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News > El Salvador

Salvadoran NGO's Present New Transitional Justice Law Proposal

  • Photograph of a drone where a panoramic view of the city of San Salvador (El Salvador) is observed today.

    Photograph of a drone where a panoramic view of the city of San Salvador (El Salvador) is observed today. | Photo: EFE / Rodrigo Sura

Published 7 October 2021
Opinion

Representatives of several civil societies and human rights organizations presented this Thursday before Congress a new proposal for a transitional justice law for victims of the civil war (1980-1992).

In February 2020, members of the Legislative Assembly approved the Special Law on Transitional Justice, Reparation and National Reconciliation, which was rejected by the victims of the armed conflict and vetoed by President Nayib Bukele as unconstitutional.

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Congress did not overcome the president's veto and the law was shelved, so current members of the Justice and Human Rights Commission have resumed the discussion to elaborate on a new law.

For this reason, representatives of more than 10 NGOs took to Parliament a proposal which is the result of "broad consultations with social organizations, victims' committees, international specialists in transitional justice" and which "complies with the orders of the Constitutional Chamber of the Supreme Court of Justice," the entities said in a press release.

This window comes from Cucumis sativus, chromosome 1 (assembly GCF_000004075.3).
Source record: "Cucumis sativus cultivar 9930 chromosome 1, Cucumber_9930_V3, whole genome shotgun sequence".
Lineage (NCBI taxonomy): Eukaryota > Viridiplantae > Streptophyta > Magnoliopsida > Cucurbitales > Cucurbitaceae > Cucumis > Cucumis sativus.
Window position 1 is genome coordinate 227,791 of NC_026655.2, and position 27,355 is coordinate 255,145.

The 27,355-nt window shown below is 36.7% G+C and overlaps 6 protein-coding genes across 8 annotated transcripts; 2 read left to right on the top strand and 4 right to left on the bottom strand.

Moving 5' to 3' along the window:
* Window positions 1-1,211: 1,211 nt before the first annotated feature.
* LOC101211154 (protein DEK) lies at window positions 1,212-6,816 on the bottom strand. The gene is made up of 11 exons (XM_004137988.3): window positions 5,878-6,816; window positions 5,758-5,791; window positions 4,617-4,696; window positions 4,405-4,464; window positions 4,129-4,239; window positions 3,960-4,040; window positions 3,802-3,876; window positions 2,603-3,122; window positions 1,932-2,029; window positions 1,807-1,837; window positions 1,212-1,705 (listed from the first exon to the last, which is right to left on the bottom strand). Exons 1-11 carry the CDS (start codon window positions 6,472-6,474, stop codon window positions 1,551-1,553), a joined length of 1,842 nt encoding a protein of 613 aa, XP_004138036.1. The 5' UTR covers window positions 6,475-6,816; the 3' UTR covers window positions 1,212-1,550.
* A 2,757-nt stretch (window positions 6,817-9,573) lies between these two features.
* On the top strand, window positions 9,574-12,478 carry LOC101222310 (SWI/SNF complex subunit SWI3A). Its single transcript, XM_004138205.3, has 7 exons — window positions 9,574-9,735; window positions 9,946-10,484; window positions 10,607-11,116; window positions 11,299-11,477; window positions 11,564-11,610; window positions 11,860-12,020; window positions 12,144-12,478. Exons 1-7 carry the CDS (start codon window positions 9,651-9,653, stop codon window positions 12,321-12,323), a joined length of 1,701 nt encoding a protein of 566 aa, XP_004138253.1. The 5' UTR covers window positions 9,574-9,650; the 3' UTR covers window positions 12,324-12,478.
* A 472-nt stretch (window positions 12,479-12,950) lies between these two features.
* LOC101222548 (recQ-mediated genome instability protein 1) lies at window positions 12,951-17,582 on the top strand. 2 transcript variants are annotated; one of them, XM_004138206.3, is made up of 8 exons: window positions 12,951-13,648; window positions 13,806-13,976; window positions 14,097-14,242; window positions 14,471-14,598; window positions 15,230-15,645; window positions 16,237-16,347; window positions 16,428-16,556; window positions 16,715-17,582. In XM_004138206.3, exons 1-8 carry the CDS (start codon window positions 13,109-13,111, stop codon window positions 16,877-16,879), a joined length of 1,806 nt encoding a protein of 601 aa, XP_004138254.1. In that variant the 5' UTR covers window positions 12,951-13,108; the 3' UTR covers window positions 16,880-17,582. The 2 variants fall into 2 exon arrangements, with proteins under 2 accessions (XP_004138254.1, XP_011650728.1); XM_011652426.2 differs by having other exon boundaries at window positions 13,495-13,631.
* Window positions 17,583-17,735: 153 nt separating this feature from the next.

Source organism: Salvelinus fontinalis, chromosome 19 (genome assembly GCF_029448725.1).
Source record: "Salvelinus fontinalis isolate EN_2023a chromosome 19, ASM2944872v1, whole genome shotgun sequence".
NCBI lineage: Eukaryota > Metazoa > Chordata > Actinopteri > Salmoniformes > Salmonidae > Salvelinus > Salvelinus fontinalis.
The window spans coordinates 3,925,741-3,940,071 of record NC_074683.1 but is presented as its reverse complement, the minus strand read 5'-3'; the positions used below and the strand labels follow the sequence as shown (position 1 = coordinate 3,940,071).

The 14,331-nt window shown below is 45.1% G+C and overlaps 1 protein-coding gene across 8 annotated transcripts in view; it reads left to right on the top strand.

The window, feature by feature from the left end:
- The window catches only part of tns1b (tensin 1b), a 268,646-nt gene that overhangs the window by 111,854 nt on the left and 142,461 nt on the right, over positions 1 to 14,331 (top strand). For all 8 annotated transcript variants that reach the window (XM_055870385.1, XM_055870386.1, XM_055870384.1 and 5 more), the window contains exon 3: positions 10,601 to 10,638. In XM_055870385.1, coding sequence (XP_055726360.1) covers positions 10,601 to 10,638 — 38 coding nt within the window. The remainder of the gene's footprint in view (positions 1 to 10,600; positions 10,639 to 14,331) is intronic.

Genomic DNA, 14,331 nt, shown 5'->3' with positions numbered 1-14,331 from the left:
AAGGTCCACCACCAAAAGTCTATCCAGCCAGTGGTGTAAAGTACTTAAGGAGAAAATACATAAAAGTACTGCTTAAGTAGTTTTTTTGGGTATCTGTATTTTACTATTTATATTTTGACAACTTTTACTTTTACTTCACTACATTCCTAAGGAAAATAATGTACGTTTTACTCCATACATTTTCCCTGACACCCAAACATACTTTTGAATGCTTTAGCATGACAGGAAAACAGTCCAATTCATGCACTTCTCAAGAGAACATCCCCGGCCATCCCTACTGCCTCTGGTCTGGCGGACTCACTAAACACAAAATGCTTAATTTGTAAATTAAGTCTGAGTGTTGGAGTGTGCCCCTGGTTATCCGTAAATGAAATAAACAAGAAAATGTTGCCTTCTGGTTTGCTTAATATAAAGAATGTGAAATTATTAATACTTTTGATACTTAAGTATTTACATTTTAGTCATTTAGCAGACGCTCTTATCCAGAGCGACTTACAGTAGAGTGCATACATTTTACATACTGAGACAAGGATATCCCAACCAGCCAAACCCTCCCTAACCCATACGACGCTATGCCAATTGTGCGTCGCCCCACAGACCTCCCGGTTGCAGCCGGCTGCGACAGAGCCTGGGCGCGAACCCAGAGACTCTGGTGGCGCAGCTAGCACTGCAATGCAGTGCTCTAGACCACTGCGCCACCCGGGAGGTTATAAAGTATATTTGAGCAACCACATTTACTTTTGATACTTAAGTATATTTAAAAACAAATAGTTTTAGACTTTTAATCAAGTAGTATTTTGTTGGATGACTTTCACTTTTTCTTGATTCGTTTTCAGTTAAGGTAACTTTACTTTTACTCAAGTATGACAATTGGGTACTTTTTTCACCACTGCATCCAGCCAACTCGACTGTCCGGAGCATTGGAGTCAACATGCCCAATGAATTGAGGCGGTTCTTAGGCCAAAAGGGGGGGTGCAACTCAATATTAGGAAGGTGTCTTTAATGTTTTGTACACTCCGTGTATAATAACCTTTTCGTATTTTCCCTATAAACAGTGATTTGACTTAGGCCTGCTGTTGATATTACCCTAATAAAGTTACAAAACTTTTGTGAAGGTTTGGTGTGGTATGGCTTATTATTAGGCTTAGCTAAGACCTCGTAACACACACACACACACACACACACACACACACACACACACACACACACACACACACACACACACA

The Constitutional Chamber annulled in 2016 a 1993 amnesty law that prevented the prosecution of war crimes and ordered the Legislative body to create a regulation that would guarantee access to justice for victims of the war.

The new bill also takes up some proposals raised in other documents presented in 2019 and 2020 before Congress, they said.

Irene Gómez, from the humanitarian organization Cristosal, explained to journalists that the proposal contains the four essential elements that transitional justice must-have.

She said that these are justice, truth, comprehensive reparation, and guarantees of non-repetition of war crimes and crimes against humanity.

The activists asked the deputies of the Legislative Assembly to analyze the proposal and that it be approved to "settle the historical debt that the Salvadoran State has with the victims of the war."

Between 1980 and 1992, the guerrilla group Farabundo Martí National Liberation Front (FMLN) confronted the Army of El Salvador, financed by the United States, in a conflict that in 12 years left 75,000 dead and 8,000 disappeared.

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